The Post’s View

What happened to Robert Ethan Saylor?

WITH EVERY passing day, the appearance grows that Frederick County officials, especially the sheriff, Charles Jenkins, have something to hide in the case of a man with Down syndrome who died in a scuffle with law enforcement officers.

The movie-theater confrontation between Robert Ethan Saylor and off-duty sheriff’s deputies over an unpaid $12 movie ticket occurred nearly six months ago. There has still been no adequate public accounting of the events surrounding this senseless incident, which was ruled a homicide resulting from asphyxia.

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Mr. Jenkins promised transparency, vowing that “all the facts will be presented when the investigation is complete.” What can he be waiting for?

An editorial on Mr. Saylor’s tragic Jan. 12 death appeared on this page last month. We return to the topic because in the interim, prosecutors in Alexandria have provided a counter-example of transparency and accountability in an incident that took place at about the same time. Mr. Jenkins could glance across the Potomac and take a lesson.

In the Alexandria case, city police, responding to a domestic disturbance in February, fired 37 shots, killing Taft Sellers, who apparently pointed a loaded pistol at them. On Monday, the Alexandria commonwealth’s attorney, S. Randolph Sengel, released a 30-page report that provided extensive details, including witness statements and the accounts of seven Alexandria police officers at the scene, in support of the conclusion that the officers’ actions were justified.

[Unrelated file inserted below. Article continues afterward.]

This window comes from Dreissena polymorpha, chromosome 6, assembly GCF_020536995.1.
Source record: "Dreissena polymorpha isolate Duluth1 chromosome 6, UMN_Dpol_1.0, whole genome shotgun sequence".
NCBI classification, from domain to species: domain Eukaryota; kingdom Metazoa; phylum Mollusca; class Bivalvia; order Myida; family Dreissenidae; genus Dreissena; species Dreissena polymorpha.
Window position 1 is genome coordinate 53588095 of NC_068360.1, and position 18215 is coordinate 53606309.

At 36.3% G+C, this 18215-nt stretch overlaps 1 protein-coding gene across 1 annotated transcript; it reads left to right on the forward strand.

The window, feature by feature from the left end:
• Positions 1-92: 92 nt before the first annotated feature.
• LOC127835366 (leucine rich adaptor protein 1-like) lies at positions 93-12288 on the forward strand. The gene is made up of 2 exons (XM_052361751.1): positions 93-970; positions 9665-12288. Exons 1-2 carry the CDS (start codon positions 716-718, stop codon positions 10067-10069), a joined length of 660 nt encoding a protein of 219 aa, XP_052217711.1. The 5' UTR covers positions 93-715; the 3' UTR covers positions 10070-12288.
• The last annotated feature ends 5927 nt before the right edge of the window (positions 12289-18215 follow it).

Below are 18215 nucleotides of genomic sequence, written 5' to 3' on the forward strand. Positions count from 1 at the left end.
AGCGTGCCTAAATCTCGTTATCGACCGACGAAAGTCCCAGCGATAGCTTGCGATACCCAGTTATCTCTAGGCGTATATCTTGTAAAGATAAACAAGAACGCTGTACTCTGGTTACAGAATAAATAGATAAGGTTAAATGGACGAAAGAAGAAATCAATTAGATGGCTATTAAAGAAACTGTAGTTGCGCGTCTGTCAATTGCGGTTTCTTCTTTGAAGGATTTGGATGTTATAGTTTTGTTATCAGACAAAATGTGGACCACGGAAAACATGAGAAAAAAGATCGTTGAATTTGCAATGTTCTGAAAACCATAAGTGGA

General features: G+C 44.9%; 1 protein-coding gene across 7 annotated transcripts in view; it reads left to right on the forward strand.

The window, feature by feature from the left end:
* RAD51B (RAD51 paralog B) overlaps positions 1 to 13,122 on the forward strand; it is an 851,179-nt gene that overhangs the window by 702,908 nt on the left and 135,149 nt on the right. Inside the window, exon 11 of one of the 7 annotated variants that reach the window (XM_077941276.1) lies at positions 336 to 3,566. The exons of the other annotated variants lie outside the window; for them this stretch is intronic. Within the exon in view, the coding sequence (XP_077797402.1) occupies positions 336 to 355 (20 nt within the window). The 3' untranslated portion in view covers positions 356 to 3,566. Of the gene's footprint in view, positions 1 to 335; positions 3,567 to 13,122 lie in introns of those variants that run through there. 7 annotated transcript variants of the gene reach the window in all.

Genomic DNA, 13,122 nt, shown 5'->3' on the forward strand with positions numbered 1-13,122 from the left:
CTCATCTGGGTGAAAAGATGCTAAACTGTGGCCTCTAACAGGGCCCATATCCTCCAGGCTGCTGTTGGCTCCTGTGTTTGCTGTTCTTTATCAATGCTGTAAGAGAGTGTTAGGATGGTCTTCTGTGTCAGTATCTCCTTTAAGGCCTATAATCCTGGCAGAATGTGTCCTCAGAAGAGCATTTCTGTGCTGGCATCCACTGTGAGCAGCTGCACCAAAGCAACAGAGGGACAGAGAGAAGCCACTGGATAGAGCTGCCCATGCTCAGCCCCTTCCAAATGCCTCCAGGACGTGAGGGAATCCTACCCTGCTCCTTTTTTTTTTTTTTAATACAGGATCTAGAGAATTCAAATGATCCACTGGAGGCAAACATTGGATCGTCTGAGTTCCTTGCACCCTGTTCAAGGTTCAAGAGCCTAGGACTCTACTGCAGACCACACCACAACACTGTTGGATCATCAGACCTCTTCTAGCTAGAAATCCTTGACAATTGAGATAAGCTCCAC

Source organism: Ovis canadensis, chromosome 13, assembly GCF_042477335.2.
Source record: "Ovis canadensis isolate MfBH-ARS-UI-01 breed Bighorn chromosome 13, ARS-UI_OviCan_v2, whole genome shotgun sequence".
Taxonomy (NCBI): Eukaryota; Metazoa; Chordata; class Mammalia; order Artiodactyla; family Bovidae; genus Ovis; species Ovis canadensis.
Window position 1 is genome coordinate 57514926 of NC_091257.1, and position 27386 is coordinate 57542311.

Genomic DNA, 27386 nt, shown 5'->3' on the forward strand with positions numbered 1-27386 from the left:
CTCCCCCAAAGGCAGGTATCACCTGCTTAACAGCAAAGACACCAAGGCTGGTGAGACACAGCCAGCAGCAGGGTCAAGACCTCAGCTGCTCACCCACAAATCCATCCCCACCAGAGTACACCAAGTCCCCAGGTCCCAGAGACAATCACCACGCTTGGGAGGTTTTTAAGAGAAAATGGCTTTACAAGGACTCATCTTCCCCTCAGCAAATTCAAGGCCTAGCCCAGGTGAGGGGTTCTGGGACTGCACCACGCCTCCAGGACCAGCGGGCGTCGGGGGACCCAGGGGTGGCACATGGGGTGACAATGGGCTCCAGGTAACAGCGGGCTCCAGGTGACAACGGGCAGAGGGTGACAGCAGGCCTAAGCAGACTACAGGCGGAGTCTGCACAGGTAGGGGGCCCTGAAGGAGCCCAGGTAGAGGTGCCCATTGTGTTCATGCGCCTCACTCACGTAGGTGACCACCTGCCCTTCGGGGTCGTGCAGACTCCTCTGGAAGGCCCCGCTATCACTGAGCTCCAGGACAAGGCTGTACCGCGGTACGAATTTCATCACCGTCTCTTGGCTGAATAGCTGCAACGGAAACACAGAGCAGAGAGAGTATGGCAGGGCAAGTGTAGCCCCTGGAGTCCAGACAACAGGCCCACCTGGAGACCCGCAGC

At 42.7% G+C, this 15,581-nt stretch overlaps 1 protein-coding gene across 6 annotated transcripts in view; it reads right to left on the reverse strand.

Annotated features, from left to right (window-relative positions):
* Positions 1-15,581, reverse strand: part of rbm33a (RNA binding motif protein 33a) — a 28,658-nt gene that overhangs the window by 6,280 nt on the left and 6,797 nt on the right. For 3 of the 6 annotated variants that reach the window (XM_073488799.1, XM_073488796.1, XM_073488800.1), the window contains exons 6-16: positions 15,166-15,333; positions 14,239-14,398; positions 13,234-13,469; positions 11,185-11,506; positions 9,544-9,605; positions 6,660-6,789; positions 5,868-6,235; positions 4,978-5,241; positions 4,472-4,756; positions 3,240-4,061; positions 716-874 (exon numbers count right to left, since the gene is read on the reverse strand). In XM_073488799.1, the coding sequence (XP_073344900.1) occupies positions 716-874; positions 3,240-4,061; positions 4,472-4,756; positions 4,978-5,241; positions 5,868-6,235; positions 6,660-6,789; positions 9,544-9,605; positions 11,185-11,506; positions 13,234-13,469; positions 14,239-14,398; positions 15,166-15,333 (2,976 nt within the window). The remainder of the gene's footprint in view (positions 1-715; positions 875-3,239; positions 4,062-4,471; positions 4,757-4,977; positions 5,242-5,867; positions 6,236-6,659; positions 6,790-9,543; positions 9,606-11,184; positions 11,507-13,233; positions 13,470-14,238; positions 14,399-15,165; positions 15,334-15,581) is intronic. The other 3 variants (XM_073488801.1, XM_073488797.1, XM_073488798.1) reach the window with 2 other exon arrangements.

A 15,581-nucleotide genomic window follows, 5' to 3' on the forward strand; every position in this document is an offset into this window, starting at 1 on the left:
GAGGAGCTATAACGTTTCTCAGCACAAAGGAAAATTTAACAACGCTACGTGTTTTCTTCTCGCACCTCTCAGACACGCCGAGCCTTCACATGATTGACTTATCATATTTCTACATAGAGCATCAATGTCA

Citizens of Alexandria can read Mr. Sengel’s report and reach their own conclusions about the death of Mr. Sellers, a former Marine who had suggested to family and friends that he planned to commit suicide. Citizens of Frederick County deserve the same consideration in the death of Mr. Saylor, 26, who was unarmed at the time of his death and was regarded as harmless by virtually everyone who knew him.

In March, a grand jury determined that no criminal charges against the officers involved in Mr. Saylor’s death were warranted. So why not release the results of the investigation that shed light on the officers’ actions — specifically, the statements of moviegoers who may have witnessed the altercation? For what possible reason do these accounts remain secret? Were they even presented to the grand jury?

Just two days before Mr. Saylor’s death, Frederick County deputies shot to death Daniel Vail, 19, who was a suspect in a home invasion. The sheriff’s office asserts that Mr. Vail pointed a shotgun at deputies when they executed a no-knock warrant at his mother’s home around 1 a.m. on Jan. 10. Mr. Vail’s mother and a lawyer for the family dispute that account. There are reports of a grand jury investigation, but precious little information has been made public.

The use of deadly force is exceedingly rare, even in big-city police departments. Back-to-back fatalities involving sheriff’s deputies in a county the size of Frederick is rarer still. Mr. Jenkins, the public deserves answers.

 
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